--Henry Savey, a railroad employe while engaged in sweeping snow from the track near the depot Thursday morning, was struck by a backing train. His skull was broken in the upper part of the head and raised so that a part of the brains oozed out. He has ever since been in an unconscious condition and cannot live. Dr. Campbell was the attending surgeon.
The Athens Messenger
March 3, 1881
Mr. Raymond Belt, of the Logan foundry, recently had one of his eyes seriously injured by iron fillings flying into it.
The Athens Messenger
March 3, 1881
A young man named Robert Youant, of Logan, was fooling with a pistol on Wednesday night of last week, and now he goes around with his arm in a sling. The wound is not dangerous.
The Hocking Sentinel
May 13, 1897
--Mr. William D. Bougher while on his way to Logan yesterday his team became frightened at some cattle in the road near the Falls Mill and throwing the occupants out, being Mr. Bougher and daughter, who were slightly injured, but the team broke the buggy and harness up badly.
The Hocking Sentinel
May 21, 1896
--The little daughter of Nathan Reynolds at Monday, was shot and perhaps fatally injured by the discharge of her father's revolver, last Tuesday evening. Reynolds was attempting to shot a rat near the barn, and just as he fired the child came around the corner and received the contents of the revolver in the breast.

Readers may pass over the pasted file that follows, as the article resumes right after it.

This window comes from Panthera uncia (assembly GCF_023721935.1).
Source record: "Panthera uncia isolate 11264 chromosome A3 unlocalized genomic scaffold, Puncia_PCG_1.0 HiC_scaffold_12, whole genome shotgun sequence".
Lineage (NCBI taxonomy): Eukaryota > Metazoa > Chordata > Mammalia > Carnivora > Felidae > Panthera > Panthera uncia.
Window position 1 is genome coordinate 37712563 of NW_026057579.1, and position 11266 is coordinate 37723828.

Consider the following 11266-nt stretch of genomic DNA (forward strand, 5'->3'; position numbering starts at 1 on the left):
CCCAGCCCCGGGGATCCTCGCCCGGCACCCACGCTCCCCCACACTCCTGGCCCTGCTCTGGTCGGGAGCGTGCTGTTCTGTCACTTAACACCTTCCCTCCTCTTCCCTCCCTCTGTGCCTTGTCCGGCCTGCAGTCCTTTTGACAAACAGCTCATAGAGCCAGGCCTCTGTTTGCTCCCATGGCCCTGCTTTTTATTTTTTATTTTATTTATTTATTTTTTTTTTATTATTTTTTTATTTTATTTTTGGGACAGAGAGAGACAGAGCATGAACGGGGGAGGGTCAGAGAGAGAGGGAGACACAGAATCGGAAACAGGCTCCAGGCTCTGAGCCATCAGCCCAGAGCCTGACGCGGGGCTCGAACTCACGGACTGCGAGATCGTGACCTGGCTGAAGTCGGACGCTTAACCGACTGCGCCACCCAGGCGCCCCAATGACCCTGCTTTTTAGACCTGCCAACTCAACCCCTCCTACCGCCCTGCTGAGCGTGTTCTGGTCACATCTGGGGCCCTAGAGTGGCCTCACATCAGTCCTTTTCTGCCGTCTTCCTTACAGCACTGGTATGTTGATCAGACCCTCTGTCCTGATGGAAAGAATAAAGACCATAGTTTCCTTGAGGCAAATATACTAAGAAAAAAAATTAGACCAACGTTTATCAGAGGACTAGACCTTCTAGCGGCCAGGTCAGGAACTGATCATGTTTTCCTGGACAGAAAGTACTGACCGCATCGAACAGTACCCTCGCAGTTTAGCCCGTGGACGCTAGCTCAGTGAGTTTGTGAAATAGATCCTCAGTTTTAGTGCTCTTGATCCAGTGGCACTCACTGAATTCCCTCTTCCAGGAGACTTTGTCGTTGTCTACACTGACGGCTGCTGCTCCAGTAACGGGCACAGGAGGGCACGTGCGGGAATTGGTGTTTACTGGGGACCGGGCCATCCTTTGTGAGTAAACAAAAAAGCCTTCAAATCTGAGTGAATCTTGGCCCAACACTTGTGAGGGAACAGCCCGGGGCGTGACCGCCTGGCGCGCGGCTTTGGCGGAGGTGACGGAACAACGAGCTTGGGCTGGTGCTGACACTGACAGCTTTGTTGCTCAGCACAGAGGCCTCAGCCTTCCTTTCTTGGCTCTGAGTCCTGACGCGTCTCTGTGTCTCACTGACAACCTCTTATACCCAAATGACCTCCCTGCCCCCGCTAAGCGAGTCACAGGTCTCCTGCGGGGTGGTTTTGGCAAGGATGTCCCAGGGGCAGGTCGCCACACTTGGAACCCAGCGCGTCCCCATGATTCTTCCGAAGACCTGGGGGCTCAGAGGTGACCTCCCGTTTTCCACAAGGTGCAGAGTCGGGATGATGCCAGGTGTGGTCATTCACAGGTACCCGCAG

The Democrat-Sentinel
June 24, 1909
NARROW ESCAPE FOR THE BOY
Child in a Run-a-way is Unhurt.
On Friday morning of last week the team of T.E. Warren, the feed man, took a run from Ross's residence in west logan, east on Hunter street to the Methodist church, where the wagon skidded to the gutter, and crashed against a tree demolishing the wagon. Charley Taylor, the driver, had gone into a lot to deliver some feed, leaving hsi little boy in the wagon. The team is young and spirited, became frightened and started to run. The boy's screams did not help any. When the tree was struck the wagon had turned completely over, and the boy was found beneathe it in the street, but comparatively uninjured, except a narrow escape. The team was not hurt much.
The Democrat Sentinel
January 14 1909
Roy Comly, Injured.
Another frail awning of the village of Logan has given way and a citizen lays seriously injured at the hospital. On Wednesday night about 7 0'clock, the wooden awning in the front of the Wright building, opposite the court house, collapsed by the weight of the snow on it, and crashed to the sidewalk, catching Mr. Roy Comly beneath it, seriously cutting his head and otherwise injuring him. He was removed to the Cherrington hospital and is now in a very precarious condition.
The Democrat Sentinel
August 25 1907
Painful Accident